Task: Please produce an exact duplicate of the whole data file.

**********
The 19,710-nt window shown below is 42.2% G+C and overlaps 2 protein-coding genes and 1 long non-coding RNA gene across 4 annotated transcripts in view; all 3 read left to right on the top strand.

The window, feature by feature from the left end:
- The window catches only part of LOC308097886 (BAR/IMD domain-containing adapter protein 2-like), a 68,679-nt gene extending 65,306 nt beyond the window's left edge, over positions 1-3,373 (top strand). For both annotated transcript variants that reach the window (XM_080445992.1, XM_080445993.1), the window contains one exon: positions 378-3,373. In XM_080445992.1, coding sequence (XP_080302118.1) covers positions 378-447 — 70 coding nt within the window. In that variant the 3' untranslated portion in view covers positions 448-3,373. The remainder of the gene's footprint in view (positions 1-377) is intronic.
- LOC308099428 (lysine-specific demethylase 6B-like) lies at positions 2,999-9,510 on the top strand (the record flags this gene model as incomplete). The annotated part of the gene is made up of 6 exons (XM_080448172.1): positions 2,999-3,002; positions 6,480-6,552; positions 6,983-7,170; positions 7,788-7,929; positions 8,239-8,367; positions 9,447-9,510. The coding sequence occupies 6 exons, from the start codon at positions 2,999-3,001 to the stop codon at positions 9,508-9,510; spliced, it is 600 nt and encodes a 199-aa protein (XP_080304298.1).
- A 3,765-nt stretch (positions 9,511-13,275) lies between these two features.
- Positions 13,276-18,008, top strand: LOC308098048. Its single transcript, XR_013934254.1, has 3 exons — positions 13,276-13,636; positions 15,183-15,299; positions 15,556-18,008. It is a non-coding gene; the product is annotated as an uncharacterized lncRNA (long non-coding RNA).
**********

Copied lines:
The 19,710-nt window shown below is 42.2% G+C and overlaps 2 protein-coding genes and 1 long non-coding RNA gene across 4 annotated transcripts in view; all 3 read left to right on the top strand.

The window, feature by feature from the left end:
- The window catches only part of LOC308097886 (BAR/IMD domain-containing adapter protein 2-like), a 68,679-nt gene extending 65,306 nt beyond the window's left edge, over positions 1-3,373 (top strand). For both annotated transcript variants that reach the window (XM_080445992.1, XM_080445993.1), the window contains one exon: positions 378-3,373. In XM_080445992.1, coding sequence (XP_080302118.1) covers positions 378-447 — 70 coding nt within the window. In that variant the 3' untranslated portion in view covers positions 448-3,373. The remainder of the gene's footprint in view (positions 1-377) is intronic.
- LOC308099428 (lysine-specific demethylase 6B-like) lies at positions 2,999-9,510 on the top strand (the record flags this gene model as incomplete). The annotated part of the gene is made up of 6 exons (XM_080448172.1): positions 2,999-3,002; positions 6,480-6,552; positions 6,983-7,170; positions 7,788-7,929; positions 8,239-8,367; positions 9,447-9,510. The coding sequence occupies 6 exons, from the start codon at positions 2,999-3,001 to the stop codon at positions 9,508-9,510; spliced, it is 600 nt and encodes a 199-aa protein (XP_080304298.1).
- A 3,765-nt stretch (positions 9,511-13,275) lies between these two features.
- Positions 13,276-18,008, top strand: LOC308098048. Its single transcript, XR_013934254.1, has 3 exons — positions 13,276-13,636; positions 15,183-15,299; positions 15,556-18,008. It is a non-coding gene; the product is annotated as an uncharacterized lncRNA (long non-coding RNA).